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UNICEF feels the pinch of the food price crisis

Zahara Abdu, 29, mother of six. Displaced by drought from the village of Haitan to Erebti town in  Zone 2 of Afar region, northeastern Ethiopia
(Jane Some/IRIN)

As Ethiopia struggled with high food prices and a lack of relief aid in 2008, the UN children's agency, UNICEF, initiated one of the biggest responses to fight severe malnutrition ever undertaken.

It spent more than US$50 million to dramatically increase the number of sites providing ready-to-eat blended food used to treat acutely malnourished children, and plans to spend a similar amount this year.

UNICEF estimates that it will need 600 to 1,000 tonnes of ready-to-use therapeutic food (RUTF) a month in Ethiopia, but availability will "remain a major issue" in 2009.

"The global demand for ready-to-use therapeutic food outstripped supply last year, which gives the sense of the scale of the need," explained Louis-Georges Arsenault, director of UNICEF's emergency programmes. The agency has had to intensify its nutritional interventions in 17 of the 27 countries identified as worst affected by the global food price crisis.

This year UNICEF is asking for just over US$1 billion in its new global appeal, of which health and nutrition needs will take the biggest portion – 38 percent - to care for women and children in only 36 countries, "and UNICEF runs operations in 150 countries," Arsenault noted.

Even before the price spike in 2008, "many families were struggling to survive, although prices fell by 75 percent between 1974 and 2005", said the UNICEF appeal document. "Between May 2007 and May 2008, the food price index rose by 50 percent, making it impossible for some families to afford basic foods for their children."

''Between May 2007 and May 2008, the food price index rose by 50 percent, making it impossible for some families to afford basic foods for their children''

Besides the food price shock, crises brought on by conflicts and natural disasters continue to dominate UNICEF's emergency operations. Over half the almost $1 billion will ensure the continuation of UNICEF's support to the five largest humanitarian operations worldwide, in the Democratic Republic of Congo, Somalia, Sudan, Uganda and Zimbabwe,

Since 2008, Ethiopia, Zimbabwe and Somalia have doubled UNICEF's financial needs for protracted emergencies in Eastern and Southern Africa in 2009. Zimbabwe, with its collapsing social services and a cholera epidemic that has claimed almost 3,000 lives, has escalated UNICEF's requirements in that country fivefold.

Climate change

Scaling up nutritional interventions has become critical as more climate change studies forecast alarming projections, the appeal document said. "There is convincing evidence that many of children's main killers - malaria, diarrhoea and undernutrition - are highly sensitive to climatic conditions."

The UNICEF appeal cited recent studies which found that some 50 million people worldwide could be at increased risk of hunger by 2010 as a result of climate change, while other studies indicated that in the next decade children and women would represent 65 percent of all those affected by climate-related disasters, of which 175 million would be children.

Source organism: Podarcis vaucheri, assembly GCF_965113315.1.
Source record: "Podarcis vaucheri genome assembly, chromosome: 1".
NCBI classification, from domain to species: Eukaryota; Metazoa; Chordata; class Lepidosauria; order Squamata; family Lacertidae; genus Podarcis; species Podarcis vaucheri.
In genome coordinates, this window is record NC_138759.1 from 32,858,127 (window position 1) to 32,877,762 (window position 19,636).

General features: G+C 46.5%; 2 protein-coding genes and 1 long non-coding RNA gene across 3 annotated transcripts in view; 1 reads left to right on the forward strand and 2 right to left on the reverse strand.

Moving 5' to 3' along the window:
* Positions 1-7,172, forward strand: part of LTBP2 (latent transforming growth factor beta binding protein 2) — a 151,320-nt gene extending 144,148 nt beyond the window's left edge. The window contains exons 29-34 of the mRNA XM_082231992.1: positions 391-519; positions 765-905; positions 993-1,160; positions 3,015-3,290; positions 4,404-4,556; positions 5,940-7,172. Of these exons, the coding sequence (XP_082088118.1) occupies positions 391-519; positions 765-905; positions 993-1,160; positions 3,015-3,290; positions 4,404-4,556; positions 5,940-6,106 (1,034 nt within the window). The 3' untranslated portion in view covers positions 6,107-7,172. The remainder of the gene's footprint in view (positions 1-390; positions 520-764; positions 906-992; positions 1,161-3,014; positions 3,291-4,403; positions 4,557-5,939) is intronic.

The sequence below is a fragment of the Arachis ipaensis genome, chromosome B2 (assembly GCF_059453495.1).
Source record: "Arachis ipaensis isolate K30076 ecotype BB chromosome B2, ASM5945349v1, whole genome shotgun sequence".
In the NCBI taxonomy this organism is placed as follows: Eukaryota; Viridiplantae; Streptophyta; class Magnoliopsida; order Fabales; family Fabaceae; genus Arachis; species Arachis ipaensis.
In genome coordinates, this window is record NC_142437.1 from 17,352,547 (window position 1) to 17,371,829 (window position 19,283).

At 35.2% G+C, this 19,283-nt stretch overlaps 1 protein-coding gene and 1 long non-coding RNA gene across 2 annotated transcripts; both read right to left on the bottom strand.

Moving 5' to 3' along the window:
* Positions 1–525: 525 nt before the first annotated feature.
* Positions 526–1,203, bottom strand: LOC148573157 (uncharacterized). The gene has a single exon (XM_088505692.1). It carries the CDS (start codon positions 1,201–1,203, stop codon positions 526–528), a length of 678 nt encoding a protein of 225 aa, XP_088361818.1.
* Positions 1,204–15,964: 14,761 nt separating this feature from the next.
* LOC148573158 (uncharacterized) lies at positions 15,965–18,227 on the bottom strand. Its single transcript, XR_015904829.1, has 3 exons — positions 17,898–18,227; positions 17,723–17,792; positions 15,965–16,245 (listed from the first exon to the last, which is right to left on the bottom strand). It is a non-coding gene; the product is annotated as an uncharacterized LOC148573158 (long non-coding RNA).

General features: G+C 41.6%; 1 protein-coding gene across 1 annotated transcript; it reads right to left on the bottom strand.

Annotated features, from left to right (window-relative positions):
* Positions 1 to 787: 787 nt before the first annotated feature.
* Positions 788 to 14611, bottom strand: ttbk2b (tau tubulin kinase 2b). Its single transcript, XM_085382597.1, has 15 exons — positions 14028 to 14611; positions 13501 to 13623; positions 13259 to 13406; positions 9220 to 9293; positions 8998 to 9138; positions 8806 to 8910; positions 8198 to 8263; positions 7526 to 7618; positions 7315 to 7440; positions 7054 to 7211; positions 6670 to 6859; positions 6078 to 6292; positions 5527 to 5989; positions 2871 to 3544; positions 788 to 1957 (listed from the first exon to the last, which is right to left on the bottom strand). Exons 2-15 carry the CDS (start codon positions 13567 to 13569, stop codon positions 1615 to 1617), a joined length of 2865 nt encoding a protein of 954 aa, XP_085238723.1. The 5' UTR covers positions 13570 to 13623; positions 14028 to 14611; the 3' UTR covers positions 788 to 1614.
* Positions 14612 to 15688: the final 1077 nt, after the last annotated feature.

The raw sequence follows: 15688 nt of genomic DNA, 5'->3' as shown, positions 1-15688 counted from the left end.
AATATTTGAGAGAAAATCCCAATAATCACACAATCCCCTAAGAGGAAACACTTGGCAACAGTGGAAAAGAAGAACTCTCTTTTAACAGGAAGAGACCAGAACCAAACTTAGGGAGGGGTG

Over 50 percent of the emergencies UNICEF responded to between 2005 and 2007 were caused by disasters, while conflict-related interventions accounted for 30 percent and health-related emergencies for 19 percent.

Between 2005 and 2007, UNICEF responded to some 276 emergencies in 92 countries every year. On average, only 25 percent were ongoing or protracted emergencies, while 75 percent were new emergencies, including disasters, socio-political conflict, epidemics and systematic human rights violations.

Forgotten emergencies

Arsenault drew attention to forgotten emergencies, such as in the West African republic of Chad and the Central African Republic (CAR). "They seem to have slipped off everyone's radar, and fund raising can be difficult at times."

Armed conflict and increased banditry since 2005 have displaced great numbers of people both inside and outside CAR - around 108,000 Central African refugees now live in neighbouring countries, mainly Cameroon and Chad, affecting the humanitarian situation in the region.

Since the conflict only one-third of CAR's children go to school. UNICEF has been involved in providing nutritional interventions and efforts to bring 150,000 children back to school.

Chad has been overwhelmed by a massive influx of hundreds of thousands of refugees from Darfur and CAR. UNICEF has asked for more than $34 million for its interventions in Chad in 2009 to help meet the needs of approximately 750,000 people, including 360,000 children living in eastern and southern Chad.

The money will be used to assist 310,000 refugees, over 180,000 internally displaced persons, and about 250,000 of the host population, as well as to tackle Chad's national acute malnutrition rate of 15 percent, which includes some regions where levels reach 20 percent.


This article was produced by IRIN News while it was part of the United Nations Office for the Coordination of Humanitarian Affairs. Please send queries on copyright or liability to the UN. For more information: https://shop.un.org/rights-permissions

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